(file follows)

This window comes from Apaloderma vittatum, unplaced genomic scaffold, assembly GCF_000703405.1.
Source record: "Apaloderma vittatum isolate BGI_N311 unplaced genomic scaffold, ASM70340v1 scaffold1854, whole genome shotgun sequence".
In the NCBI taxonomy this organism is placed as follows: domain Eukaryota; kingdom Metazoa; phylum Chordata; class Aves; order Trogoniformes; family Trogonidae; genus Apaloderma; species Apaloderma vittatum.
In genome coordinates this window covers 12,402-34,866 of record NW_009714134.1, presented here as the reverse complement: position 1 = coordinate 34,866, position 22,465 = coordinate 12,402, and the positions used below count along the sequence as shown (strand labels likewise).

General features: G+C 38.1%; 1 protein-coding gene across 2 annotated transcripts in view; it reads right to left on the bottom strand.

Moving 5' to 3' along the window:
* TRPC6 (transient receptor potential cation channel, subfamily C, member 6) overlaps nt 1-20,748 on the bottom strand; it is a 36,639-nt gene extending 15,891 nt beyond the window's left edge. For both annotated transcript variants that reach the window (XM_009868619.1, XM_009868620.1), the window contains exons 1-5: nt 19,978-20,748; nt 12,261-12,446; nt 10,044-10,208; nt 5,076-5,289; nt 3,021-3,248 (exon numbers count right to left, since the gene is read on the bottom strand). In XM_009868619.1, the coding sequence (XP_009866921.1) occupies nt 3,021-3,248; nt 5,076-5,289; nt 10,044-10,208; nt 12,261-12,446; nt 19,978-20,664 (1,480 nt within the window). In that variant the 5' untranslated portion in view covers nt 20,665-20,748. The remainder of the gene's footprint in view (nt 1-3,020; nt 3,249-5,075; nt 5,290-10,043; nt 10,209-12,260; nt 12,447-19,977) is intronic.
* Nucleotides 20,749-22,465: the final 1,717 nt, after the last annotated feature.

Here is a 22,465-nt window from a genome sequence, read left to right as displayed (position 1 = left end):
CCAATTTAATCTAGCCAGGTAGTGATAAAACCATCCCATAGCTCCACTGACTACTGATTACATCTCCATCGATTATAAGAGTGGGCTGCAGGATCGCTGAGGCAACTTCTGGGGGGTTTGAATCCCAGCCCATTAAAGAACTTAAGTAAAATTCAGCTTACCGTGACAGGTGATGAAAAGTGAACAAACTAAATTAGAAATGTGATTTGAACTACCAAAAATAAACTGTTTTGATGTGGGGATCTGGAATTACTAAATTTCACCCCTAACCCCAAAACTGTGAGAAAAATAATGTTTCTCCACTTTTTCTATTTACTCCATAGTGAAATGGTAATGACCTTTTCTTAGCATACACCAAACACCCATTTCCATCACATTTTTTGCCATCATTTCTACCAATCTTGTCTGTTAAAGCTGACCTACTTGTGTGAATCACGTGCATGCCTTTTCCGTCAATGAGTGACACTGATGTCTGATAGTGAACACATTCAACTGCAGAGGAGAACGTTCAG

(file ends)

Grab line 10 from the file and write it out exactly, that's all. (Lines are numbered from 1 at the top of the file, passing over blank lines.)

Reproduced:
CCAATTTAATCTAGCCAGGTAGTGATAAAACCATCCCATAGCTCCACTGACTACTGATTACATCTCCATCGATTATAAGAGTGGGCTGCAGGATCGCTGAGGCAACTTCTGGGGGGTTTGAATCCCAGCCCATTAAAGAACTTAAGTAAAATTCAGCTTACCGTGACAGGTGATGAAAAGTGAACAAACTAAATTAGAAATGTGATTTGAACTACCAAAAATAAACTGTTTTGATGTGGGGATCTGGAATTACTAAATTTCACCCCTAACCCCAAAACTGTGAGAAAAATAATGTTTCTCCACTTTTTCTATTTACTCCATAGTGAAATGGTAATGACCTTTTCTTAGCATACACCAAACACCCATTTCCATCACATTTTTTGCCATCATTTCTACCAATCTTGTCTGTTAAAGCTGACCTACTTGTGTGAATCACGTGCATGCCTTTTCCGTCAATGAGTGACACTGATGTCTGATAGTGAACACATTCAACTGCAGAGGAGAACGTTCAG